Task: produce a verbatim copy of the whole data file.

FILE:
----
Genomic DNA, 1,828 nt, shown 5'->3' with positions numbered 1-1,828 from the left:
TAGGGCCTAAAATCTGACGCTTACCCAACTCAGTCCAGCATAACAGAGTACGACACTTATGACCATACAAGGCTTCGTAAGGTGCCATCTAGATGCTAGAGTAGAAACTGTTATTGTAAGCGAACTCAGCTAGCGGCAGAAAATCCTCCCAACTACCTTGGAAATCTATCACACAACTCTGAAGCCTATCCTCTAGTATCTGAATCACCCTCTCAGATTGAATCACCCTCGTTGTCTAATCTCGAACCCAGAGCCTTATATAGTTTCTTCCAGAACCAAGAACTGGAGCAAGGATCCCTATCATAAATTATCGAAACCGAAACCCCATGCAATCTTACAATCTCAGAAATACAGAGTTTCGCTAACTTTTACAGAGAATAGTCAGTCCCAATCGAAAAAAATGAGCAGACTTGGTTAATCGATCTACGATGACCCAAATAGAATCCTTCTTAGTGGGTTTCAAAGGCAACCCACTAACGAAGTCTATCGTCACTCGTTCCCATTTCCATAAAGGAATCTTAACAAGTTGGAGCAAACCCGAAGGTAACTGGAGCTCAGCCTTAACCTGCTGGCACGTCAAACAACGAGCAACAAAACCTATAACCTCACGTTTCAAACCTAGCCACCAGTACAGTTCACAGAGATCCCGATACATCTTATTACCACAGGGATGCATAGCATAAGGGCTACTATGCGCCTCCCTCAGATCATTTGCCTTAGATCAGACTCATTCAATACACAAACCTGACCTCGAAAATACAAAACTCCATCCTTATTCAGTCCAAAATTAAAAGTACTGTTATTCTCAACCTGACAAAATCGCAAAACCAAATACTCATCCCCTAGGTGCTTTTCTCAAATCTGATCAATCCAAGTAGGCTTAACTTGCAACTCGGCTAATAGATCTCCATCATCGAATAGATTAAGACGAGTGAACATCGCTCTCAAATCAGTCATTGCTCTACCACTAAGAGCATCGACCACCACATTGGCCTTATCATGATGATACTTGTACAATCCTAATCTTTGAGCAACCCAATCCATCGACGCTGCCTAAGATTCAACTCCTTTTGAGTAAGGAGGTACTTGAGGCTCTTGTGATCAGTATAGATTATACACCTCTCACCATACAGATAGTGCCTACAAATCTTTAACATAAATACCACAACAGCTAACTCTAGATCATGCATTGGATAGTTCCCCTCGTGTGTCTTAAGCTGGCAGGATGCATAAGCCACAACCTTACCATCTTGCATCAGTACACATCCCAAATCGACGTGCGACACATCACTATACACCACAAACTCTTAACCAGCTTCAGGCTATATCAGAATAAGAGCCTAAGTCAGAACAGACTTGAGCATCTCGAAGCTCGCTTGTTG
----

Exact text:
Genomic DNA, 1,828 nt, shown 5'->3' with positions numbered 1-1,828 from the left:
TAGGGCCTAAAATCTGACGCTTACCCAACTCAGTCCAGCATAACAGAGTACGACACTTATGACCATACAAGGCTTCGTAAGGTGCCATCTAGATGCTAGAGTAGAAACTGTTATTGTAAGCGAACTCAGCTAGCGGCAGAAAATCCTCCCAACTACCTTGGAAATCTATCACACAACTCTGAAGCCTATCCTCTAGTATCTGAATCACCCTCTCAGATTGAATCACCCTCGTTGTCTAATCTCGAACCCAGAGCCTTATATAGTTTCTTCCAGAACCAAGAACTGGAGCAAGGATCCCTATCATAAATTATCGAAACCGAAACCCCATGCAATCTTACAATCTCAGAAATACAGAGTTTCGCTAACTTTTACAGAGAATAGTCAGTCCCAATCGAAAAAAATGAGCAGACTTGGTTAATCGATCTACGATGACCCAAATAGAATCCTTCTTAGTGGGTTTCAAAGGCAACCCACTAACGAAGTCTATCGTCACTCGTTCCCATTTCCATAAAGGAATCTTAACAAGTTGGAGCAAACCCGAAGGTAACTGGAGCTCAGCCTTAACCTGCTGGCACGTCAAACAACGAGCAACAAAACCTATAACCTCACGTTTCAAACCTAGCCACCAGTACAGTTCACAGAGATCCCGATACATCTTATTACCACAGGGATGCATAGCATAAGGGCTACTATGCGCCTCCCTCAGATCATTTGCCTTAGATCAGACTCATTCAATACACAAACCTGACCTCGAAAATACAAAACTCCATCCTTATTCAGTCCAAAATTAAAAGTACTGTTATTCTCAACCTGACAAAATCGCAAAACCAAATACTCATCCCCTAGGTGCTTTTCTCAAATCTGATCAATCCAAGTAGGCTTAACTTGCAACTCGGCTAATAGATCTCCATCATCGAATAGATTAAGACGAGTGAACATCGCTCTCAAATCAGTCATTGCTCTACCACTAAGAGCATCGACCACCACATTGGCCTTATCATGATGATACTTGTACAATCCTAATCTTTGAGCAACCCAATCCATCGACGCTGCCTAAGATTCAACTCCTTTTGAGTAAGGAGGTACTTGAGGCTCTTGTGATCAGTATAGATTATACACCTCTCACCATACAGATAGTGCCTACAAATCTTTAACATAAATACCACAACAGCTAACTCTAGATCATGCATTGGATAGTTCCCCTCGTGTGTCTTAAGCTGGCAGGATGCATAAGCCACAACCTTACCATCTTGCATCAGTACACATCCCAAATCGACGTGCGACACATCACTATACACCACAAACTCTTAACCAGCTTCAGGCTATATCAGAATAAGAGCCTAAGTCAGAACAGACTTGAGCATCTCGAAGCTCGCTTGTTG